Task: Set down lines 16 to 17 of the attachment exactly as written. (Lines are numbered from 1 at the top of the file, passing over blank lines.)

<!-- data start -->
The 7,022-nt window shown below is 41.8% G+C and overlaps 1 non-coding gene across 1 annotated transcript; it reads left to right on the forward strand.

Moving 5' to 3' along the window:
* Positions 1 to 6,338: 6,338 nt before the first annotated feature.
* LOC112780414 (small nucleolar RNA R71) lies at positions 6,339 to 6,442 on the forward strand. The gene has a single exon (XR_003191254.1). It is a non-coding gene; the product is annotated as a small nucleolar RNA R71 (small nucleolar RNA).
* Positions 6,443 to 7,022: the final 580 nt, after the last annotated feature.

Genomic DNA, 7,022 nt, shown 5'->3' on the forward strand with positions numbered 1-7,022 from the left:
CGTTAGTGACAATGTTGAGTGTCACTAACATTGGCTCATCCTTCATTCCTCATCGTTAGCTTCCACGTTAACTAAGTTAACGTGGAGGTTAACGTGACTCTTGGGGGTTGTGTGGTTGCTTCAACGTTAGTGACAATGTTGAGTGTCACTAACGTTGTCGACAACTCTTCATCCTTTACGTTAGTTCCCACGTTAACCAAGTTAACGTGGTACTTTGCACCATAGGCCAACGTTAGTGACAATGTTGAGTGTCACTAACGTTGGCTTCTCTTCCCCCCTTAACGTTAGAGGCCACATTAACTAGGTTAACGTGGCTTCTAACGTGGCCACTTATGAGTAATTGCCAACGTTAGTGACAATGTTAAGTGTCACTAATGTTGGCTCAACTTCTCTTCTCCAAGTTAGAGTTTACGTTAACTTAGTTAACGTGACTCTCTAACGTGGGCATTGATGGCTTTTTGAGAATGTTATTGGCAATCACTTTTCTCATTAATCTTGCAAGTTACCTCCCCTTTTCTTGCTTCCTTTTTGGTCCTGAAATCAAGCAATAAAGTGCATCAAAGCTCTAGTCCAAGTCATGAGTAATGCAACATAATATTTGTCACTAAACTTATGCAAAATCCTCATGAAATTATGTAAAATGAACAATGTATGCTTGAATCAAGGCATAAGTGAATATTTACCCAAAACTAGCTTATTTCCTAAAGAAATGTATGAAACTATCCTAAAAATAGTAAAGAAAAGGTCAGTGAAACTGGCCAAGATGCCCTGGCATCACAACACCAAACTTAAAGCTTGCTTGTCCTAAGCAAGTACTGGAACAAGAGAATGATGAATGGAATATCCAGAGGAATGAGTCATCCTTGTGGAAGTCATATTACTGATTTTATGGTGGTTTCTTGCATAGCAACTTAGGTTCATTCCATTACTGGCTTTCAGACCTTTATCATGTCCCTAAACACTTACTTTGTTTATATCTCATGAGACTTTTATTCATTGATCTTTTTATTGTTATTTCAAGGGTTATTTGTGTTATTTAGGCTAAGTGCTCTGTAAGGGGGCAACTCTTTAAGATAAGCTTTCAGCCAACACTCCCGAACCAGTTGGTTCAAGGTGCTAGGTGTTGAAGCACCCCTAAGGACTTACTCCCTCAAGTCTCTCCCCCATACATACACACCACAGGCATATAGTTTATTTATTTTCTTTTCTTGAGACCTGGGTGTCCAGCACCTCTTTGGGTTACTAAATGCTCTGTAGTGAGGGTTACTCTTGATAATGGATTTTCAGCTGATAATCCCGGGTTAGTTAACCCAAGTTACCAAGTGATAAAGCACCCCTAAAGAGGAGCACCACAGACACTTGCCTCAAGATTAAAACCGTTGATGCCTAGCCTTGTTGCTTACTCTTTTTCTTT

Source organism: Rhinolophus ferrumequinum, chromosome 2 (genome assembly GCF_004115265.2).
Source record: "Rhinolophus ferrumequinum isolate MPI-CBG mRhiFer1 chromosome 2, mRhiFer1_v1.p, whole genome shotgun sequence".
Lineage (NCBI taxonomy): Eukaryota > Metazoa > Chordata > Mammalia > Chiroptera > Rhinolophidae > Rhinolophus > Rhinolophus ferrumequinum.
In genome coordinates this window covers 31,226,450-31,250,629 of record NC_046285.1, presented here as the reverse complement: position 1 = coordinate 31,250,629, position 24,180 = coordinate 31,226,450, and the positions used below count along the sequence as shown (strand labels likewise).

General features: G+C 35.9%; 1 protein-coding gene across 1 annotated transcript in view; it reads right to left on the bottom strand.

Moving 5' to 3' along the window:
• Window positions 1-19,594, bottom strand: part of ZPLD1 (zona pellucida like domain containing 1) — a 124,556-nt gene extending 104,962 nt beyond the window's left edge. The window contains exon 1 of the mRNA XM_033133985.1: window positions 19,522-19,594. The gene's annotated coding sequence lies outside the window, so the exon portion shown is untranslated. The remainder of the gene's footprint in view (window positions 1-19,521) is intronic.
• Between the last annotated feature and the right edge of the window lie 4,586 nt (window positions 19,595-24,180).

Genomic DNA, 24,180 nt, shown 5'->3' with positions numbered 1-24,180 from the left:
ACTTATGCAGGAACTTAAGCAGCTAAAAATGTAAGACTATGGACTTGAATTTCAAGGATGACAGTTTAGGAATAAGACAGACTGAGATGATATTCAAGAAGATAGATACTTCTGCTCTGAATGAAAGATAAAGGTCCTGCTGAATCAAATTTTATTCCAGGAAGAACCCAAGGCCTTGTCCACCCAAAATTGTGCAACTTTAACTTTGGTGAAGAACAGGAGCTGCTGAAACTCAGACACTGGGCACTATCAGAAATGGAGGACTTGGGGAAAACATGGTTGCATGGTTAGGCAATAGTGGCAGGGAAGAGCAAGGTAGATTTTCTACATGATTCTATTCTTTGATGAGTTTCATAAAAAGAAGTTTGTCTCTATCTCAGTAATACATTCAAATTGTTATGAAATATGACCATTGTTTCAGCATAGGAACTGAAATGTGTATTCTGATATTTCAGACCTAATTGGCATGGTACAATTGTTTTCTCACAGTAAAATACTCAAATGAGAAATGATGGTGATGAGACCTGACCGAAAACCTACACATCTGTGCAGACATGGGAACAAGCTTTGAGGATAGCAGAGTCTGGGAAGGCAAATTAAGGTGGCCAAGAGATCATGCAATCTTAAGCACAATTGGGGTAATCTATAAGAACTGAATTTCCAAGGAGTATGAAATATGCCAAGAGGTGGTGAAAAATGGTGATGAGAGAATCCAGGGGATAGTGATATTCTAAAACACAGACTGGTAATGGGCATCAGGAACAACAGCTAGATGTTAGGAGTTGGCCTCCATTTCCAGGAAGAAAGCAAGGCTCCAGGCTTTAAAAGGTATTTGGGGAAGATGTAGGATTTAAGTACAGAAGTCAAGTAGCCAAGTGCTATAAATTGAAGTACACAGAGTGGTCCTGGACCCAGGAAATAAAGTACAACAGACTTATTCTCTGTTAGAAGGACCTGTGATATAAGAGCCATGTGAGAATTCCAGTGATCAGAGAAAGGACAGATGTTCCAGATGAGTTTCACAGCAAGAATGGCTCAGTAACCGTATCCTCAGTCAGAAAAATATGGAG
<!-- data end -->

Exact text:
Genomic DNA, 24,180 nt, shown 5'->3' with positions numbered 1-24,180 from the left:
ACTTATGCAGGAACTTAAGCAGCTAAAAATGTAAGACTATGGACTTGAATTTCAAGGATGACAGTTTAGGAATAAGACAGACTGAGATGATATTCAAGAAGATAGATACTTCTGCTCTGAATGAAAGATAAAGGTCCTGCTGAATCAAATTTTATTCCAGGAAGAACCCAAGGCCTTGTCCACCCAAAATTGTGCAACTTTAACTTTGGTGAAGAACAGGAGCTGCTGAAACTCAGACACTGGGCACTATCAGAAATGGAGGACTTGGGGAAAACATGGTTGCATGGTTAGGCAATAGTGGCAGGGAAGAGCAAGGTAGATTTTCTACATGATTCTATTCTTTGATGAGTTTCATAAAAAGAAGTTTGTCTCTATCTCAGTAATACATTCAAATTGTTATGAAATATGACCATTGTTTCAGCATAGGAACTGAAATGTGTATTCTGATATTTCAGACCTAATTGGCATGGTACAATTGTTTTCTCACAGTAAAATACTCAAATGAGAAATGATGGTGATGAGACCTGACCGAAAACCTACACATCTGTGCAGACATGGGAACAAGCTTTGAGGATAGCAGAGTCTGGGAAGGCAAATTAAGGTGGCCAAGAGATCATGCAATCTTAAGCACAATTGGGGTAATCTATAAGAACTGAATTTCCAAGGAGTATGAAATATGCCAAGAGGTGGTGAAAAATGGTGATGAGAGAATCCAGGGGATAGTGATATTCTAAAACACAGACTGGTAATGGGCATCAGGAACAACAGCTAGATGTTAGGAGTTGGCCTCCATTTCCAGGAAGAAAGCAAGGCTCCAGGCTTTAAAAGGTATTTGGGGAAGATGTAGGATTTAAGTACAGAAGTCAAGTAGCCAAGTGCTATAAATTGAAGTACACAGAGTGGTCCTGGACCCAGGAAATAAAGTACAACAGACTTATTCTCTGTTAGAAGGACCTGTGATATAAGAGCCATGTGAGAATTCCAGTGATCAGAGAAAGGACAGATGTTCCAGATGAGTTTCACAGCAAGAATGGCTCAGTAACCGTATCCTCAGTCAGAAAAATATGGAG